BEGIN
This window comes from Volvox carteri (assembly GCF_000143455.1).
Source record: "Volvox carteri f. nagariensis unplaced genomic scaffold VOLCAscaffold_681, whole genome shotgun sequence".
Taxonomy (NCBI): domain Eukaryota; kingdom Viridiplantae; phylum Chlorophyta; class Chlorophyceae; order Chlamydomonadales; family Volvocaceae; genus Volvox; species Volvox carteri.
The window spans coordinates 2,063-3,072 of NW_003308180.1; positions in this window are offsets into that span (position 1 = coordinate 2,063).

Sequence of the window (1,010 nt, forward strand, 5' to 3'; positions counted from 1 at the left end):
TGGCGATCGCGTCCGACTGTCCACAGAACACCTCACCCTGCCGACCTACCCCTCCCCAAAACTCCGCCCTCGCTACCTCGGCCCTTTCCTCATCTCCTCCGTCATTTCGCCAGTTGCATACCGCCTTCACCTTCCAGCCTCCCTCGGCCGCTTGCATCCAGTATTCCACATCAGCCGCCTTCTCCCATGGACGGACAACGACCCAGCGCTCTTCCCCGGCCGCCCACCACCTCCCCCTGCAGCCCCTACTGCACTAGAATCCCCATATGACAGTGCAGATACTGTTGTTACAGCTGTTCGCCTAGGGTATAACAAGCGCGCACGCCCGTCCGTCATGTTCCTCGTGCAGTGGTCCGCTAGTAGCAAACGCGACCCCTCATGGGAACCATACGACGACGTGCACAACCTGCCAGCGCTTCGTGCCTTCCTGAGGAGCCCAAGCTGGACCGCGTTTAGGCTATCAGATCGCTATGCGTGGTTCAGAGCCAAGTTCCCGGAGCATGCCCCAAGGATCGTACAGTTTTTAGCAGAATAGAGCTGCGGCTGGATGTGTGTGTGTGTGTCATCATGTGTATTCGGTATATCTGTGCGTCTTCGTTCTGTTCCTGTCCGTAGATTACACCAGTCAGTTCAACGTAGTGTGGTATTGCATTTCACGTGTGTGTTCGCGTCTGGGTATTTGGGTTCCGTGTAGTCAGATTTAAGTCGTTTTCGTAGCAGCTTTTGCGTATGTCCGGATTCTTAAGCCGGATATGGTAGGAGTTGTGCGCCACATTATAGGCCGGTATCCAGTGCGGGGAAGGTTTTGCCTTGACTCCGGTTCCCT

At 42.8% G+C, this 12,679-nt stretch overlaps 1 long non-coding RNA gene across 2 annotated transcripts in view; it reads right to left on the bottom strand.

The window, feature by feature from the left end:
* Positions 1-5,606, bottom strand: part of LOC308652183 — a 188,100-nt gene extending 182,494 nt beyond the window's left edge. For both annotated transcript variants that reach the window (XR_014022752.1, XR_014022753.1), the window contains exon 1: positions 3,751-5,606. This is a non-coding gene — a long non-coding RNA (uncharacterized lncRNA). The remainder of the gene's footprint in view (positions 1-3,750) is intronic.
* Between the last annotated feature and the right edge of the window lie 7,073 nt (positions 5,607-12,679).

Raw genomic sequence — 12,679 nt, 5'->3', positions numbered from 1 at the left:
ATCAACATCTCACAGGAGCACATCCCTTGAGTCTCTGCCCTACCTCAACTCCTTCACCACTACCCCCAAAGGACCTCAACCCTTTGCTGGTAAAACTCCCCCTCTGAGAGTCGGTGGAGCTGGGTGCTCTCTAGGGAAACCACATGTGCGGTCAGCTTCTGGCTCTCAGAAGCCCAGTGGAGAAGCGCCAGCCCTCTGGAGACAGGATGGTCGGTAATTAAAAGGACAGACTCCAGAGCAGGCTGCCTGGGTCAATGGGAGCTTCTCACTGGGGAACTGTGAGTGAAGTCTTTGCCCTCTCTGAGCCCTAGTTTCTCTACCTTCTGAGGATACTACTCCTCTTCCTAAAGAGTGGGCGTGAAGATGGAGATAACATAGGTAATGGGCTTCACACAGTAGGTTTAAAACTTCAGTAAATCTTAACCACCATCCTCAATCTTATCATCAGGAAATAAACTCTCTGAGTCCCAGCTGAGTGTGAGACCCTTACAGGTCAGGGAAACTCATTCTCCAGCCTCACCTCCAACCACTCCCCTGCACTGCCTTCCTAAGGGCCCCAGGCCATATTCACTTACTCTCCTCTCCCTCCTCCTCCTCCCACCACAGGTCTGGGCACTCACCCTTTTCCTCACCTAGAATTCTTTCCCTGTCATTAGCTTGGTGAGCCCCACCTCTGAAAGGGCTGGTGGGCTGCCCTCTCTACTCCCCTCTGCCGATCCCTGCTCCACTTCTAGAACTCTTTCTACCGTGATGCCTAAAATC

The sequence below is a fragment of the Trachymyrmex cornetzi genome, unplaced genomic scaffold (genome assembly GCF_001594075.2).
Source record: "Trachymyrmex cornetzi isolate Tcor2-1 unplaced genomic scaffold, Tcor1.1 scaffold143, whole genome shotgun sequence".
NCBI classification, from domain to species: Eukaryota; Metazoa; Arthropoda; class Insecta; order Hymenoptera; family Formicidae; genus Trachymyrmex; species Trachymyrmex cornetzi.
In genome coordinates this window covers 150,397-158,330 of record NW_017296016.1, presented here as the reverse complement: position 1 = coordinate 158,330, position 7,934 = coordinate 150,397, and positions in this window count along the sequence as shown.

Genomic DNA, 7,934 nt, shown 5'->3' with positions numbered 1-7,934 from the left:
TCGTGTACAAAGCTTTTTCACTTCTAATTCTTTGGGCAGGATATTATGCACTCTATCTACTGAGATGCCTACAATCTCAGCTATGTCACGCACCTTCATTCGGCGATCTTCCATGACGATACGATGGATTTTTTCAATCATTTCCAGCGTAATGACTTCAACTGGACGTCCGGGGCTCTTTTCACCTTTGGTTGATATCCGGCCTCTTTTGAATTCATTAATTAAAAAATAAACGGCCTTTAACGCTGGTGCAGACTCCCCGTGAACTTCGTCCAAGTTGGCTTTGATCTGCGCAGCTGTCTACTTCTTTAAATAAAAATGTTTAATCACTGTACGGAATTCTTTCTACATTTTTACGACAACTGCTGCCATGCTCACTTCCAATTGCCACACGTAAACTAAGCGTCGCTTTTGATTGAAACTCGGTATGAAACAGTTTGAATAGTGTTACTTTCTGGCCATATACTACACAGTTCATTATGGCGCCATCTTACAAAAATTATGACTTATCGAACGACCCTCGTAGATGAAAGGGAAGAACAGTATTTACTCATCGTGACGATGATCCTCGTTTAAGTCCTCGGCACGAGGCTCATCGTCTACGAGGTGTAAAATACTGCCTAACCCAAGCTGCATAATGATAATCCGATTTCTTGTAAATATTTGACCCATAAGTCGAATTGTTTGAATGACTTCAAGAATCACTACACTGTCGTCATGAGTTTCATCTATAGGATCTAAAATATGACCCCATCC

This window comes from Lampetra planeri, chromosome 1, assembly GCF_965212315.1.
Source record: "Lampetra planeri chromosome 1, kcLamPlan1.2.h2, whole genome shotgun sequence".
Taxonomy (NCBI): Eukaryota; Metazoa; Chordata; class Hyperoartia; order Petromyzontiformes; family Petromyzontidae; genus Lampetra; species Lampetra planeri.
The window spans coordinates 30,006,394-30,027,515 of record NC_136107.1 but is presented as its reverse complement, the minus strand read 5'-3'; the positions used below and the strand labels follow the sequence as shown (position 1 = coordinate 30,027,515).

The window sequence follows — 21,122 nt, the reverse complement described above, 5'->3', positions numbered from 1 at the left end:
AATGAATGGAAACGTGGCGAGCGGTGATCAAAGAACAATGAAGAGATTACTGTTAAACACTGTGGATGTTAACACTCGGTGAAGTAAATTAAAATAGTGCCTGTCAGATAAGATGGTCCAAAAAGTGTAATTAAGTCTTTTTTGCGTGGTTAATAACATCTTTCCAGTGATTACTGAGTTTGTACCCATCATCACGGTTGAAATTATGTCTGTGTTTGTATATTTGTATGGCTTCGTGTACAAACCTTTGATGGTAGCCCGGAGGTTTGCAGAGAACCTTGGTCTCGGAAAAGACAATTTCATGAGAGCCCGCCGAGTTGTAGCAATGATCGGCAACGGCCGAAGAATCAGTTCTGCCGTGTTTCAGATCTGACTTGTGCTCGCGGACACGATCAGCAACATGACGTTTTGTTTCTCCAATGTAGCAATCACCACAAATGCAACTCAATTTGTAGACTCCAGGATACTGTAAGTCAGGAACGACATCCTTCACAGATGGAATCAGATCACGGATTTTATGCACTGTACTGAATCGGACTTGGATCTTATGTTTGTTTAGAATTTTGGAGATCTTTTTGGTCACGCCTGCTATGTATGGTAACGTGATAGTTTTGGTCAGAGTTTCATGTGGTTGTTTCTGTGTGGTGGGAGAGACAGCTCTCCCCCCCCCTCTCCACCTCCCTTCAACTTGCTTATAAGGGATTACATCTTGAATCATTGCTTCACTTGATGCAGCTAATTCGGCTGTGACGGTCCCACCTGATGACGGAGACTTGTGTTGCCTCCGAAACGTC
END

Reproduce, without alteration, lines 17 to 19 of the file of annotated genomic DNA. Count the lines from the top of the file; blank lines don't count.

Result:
Genomic DNA, 7,934 nt, shown 5'->3' with positions numbered 1-7,934 from the left:
TCGTGTACAAAGCTTTTTCACTTCTAATTCTTTGGGCAGGATATTATGCACTCTATCTACTGAGATGCCTACAATCTCAGCTATGTCACGCACCTTCATTCGGCGATCTTCCATGACGATACGATGGATTTTTTCAATCATTTCCAGCGTAATGACTTCAACTGGACGTCCGGGGCTCTTTTCACCTTTGGTTGATATCCGGCCTCTTTTGAATTCATTAATTAAAAAATAAACGGCCTTTAACGCTGGTGCAGACTCCCCGTGAACTTCGTCCAAGTTGGCTTTGATCTGCGCAGCTGTCTACTTCTTTAAATAAAAATGTTTAATCACTGTACGGAATTCTTTCTACATTTTTACGACAACTGCTGCCATGCTCACTTCCAATTGCCACACGTAAACTAAGCGTCGCTTTTGATTGAAACTCGGTATGAAACAGTTTGAATAGTGTTACTTTCTGGCCATATACTACACAGTTCATTATGGCGCCATCTTACAAAAATTATGACTTATCGAACGACCCTCGTAGATGAAAGGGAAGAACAGTATTTACTCATCGTGACGATGATCCTCGTTTAAGTCCTCGGCACGAGGCTCATCGTCTACGAGGTGTAAAATACTGCCTAACCCAAGCTGCATAATGATAATCCGATTTCTTGTAAATATTTGACCCATAAGTCGAATTGTTTGAATGACTTCAAGAATCACTACACTGTCGTCATGAGTTTCATCTATAGGATCTAAAATATGACCCCATCC

This window comes from Lampetra planeri, chromosome 1, assembly GCF_965212315.1.